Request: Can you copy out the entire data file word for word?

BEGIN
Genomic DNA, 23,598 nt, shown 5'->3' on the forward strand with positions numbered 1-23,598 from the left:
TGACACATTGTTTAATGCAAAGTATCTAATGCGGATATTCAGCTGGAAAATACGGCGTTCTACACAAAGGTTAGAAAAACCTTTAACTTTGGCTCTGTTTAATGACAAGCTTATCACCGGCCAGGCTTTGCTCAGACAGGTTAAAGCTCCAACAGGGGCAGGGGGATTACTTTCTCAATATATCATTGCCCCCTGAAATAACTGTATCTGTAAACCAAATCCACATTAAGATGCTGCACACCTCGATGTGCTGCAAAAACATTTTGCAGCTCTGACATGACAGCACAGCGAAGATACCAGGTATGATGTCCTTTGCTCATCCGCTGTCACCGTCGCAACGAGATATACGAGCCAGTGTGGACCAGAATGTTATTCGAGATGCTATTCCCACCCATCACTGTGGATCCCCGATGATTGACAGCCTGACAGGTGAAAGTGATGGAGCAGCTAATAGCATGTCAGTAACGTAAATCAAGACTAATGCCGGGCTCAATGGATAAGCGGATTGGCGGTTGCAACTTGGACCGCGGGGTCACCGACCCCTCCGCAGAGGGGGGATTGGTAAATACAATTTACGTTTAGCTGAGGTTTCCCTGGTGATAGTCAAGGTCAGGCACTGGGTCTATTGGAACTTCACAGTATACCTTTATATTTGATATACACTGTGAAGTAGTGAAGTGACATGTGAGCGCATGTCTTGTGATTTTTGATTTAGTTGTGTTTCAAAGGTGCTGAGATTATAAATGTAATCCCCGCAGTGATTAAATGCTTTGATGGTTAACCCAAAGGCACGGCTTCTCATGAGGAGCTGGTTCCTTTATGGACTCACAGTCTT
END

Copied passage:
Genomic DNA, 23,598 nt, shown 5'->3' on the forward strand with positions numbered 1-23,598 from the left:
TGACACATTGTTTAATGCAAAGTATCTAATGCGGATATTCAGCTGGAAAATACGGCGTTCTACACAAAGGTTAGAAAAACCTTTAACTTTGGCTCTGTTTAATGACAAGCTTATCACCGGCCAGGCTTTGCTCAGACAGGTTAAAGCTCCAACAGGGGCAGGGGGATTACTTTCTCAATATATCATTGCCCCCTGAAATAACTGTATCTGTAAACCAAATCCACATTAAGATGCTGCACACCTCGATGTGCTGCAAAAACATTTTGCAGCTCTGACATGACAGCACAGCGAAGATACCAGGTATGATGTCCTTTGCTCATCCGCTGTCACCGTCGCAACGAGATATACGAGCCAGTGTGGACCAGAATGTTATTCGAGATGCTATTCCCACCCATCACTGTGGATCCCCGATGATTGACAGCCTGACAGGTGAAAGTGATGGAGCAGCTAATAGCATGTCAGTAACGTAAATCAAGACTAATGCCGGGCTCAATGGATAAGCGGATTGGCGGTTGCAACTTGGACCGCGGGGTCACCGACCCCTCCGCAGAGGGGGGATTGGTAAATACAATTTACGTTTAGCTGAGGTTTCCCTGGTGATAGTCAAGGTCAGGCACTGGGTCTATTGGAACTTCACAGTATACCTTTATATTTGATATACACTGTGAAGTAGTGAAGTGACATGTGAGCGCATGTCTTGTGATTTTTGATTTAGTTGTGTTTCAAAGGTGCTGAGATTATAAATGTAATCCCCGCAGTGATTAAATGCTTTGATGGTTAACCCAAAGGCACGGCTTCTCATGAGGAGCTGGTTCCTTTATGGACTCACAGTCTT